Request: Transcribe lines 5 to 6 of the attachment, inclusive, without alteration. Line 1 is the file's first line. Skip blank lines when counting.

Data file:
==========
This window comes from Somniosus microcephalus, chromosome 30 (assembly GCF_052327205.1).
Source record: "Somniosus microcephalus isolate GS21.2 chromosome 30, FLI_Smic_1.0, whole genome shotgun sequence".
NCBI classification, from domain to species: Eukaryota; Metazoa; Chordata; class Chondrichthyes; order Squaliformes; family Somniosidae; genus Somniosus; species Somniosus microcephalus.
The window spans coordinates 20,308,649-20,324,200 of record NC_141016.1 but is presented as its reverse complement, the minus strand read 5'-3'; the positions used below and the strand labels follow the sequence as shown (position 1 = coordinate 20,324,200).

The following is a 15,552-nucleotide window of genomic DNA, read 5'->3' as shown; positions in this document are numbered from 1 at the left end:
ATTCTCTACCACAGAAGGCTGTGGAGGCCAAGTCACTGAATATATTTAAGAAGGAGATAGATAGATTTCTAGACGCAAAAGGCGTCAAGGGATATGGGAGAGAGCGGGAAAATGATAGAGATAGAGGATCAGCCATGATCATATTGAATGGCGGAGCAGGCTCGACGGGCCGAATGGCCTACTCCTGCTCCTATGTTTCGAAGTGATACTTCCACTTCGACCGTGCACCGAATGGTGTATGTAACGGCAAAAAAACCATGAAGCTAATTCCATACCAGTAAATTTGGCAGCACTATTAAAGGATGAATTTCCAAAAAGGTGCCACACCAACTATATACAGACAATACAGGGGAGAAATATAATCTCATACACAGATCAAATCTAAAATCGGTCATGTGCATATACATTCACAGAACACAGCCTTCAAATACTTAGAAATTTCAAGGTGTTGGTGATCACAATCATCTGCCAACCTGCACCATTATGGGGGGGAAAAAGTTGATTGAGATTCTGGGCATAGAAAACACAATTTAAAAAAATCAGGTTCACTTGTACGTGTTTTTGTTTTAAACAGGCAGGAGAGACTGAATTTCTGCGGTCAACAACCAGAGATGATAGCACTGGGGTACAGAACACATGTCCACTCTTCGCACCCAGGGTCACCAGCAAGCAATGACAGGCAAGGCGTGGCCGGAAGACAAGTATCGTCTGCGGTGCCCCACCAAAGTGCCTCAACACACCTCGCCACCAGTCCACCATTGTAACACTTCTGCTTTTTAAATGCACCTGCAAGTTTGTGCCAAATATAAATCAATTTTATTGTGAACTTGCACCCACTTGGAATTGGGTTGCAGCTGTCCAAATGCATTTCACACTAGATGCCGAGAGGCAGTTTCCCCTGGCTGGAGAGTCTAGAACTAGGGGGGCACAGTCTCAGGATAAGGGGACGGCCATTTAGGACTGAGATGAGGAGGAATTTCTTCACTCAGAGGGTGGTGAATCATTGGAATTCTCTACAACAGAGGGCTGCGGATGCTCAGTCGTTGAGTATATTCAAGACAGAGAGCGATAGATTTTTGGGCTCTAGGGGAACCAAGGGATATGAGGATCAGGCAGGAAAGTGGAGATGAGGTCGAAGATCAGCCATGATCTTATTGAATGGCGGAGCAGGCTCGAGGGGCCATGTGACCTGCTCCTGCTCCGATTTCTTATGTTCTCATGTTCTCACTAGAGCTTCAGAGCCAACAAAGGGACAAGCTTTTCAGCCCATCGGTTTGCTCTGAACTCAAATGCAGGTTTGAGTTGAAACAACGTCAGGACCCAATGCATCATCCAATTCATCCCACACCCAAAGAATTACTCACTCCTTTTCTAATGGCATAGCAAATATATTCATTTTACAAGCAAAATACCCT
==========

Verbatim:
The following is a 15,552-nucleotide window of genomic DNA, read 5'->3' as shown; positions in this document are numbered from 1 at the left end:
ATTCTCTACCACAGAAGGCTGTGGAGGCCAAGTCACTGAATATATTTAAGAAGGAGATAGATAGATTTCTAGACGCAAAAGGCGTCAAGGGATATGGGAGAGAGCGGGAAAATGATAGAGATAGAGGATCAGCCATGATCATATTGAATGGCGGAGCAGGCTCGACGGGCCGAATGGCCTACTCCTGCTCCTATGTTTCGAAGTGATACTTCCACTTCGACCGTGCACCGAATGGTGTATGTAACGGCAAAAAAACCATGAAGCTAATTCCATACCAGTAAATTTGGCAGCACTATTAAAGGATGAATTTCCAAAAAGGTGCCACACCAACTATATACAGACAATACAGGGGAGAAATATAATCTCATACACAGATCAAATCTAAAATCGGTCATGTGCATATACATTCACAGAACACAGCCTTCAAATACTTAGAAATTTCAAGGTGTTGGTGATCACAATCATCTGCCAACCTGCACCATTATGGGGGGGAAAAAGTTGATTGAGATTCTGGGCATAGAAAACACAATTTAAAAAAATCAGGTTCACTTGTACGTGTTTTTGTTTTAAACAGGCAGGAGAGACTGAATTTCTGCGGTCAACAACCAGAGATGATAGCACTGGGGTACAGAACACATGTCCACTCTTCGCACCCAGGGTCACCAGCAAGCAATGACAGGCAAGGCGTGGCCGGAAGACAAGTATCGTCTGCGGTGCCCCACCAAAGTGCCTCAACACACCTCGCCACCAGTCCACCATTGTAACACTTCTGCTTTTTAAATGCACCTGCAAGTTTGTGCCAAATATAAATCAATTTTATTGTGAACTTGCACCCACTTGGAATTGGGTTGCAGCTGTCCAAATGCATTTCACACTAGATGCCGAGAGGCAGTTTCCCCTGGCTGGAGAGTCTAGAACTAGGGGGGCACAGTCTCAGGATAAGGGGACGGCCATTTAGGACTGAGATGAGGAGGAATTTCTTCACTCAGAGGGTGGTGAATCATTGGAATTCTCTACAACAGAGGGCTGCGGATGCTCAGTCGTTGAGTATATTCAAGACAGAGAGCGATAGATTTTTGGGCTCTAGGGGAACCAAGGGATATGAGGATCAGGCAGGAAAGTGGAGATGAGGTCGAAGATCAGCCATGATCTTATTGAATGGCGGAGCAGGCTCGAGGGGCCATGTGACCTGCTCCTGCTCCGATTTCTTATGTTCTCATGTTCTCACTAGAGCTTCAGAGCCAACAAAGGGACAAGCTTTTCAGCCCATCGGTTTGCTCTGAACTCAAATGCAGGTTTGAGTTGAAACAACGTCAGGACCCAATGCATCATCCAATTCATCCCACACCCAAAGAATTACTCACTCCTTTTCTAATGGCATAGCAAATATATTCATTTTACAAGCAAAATACCCT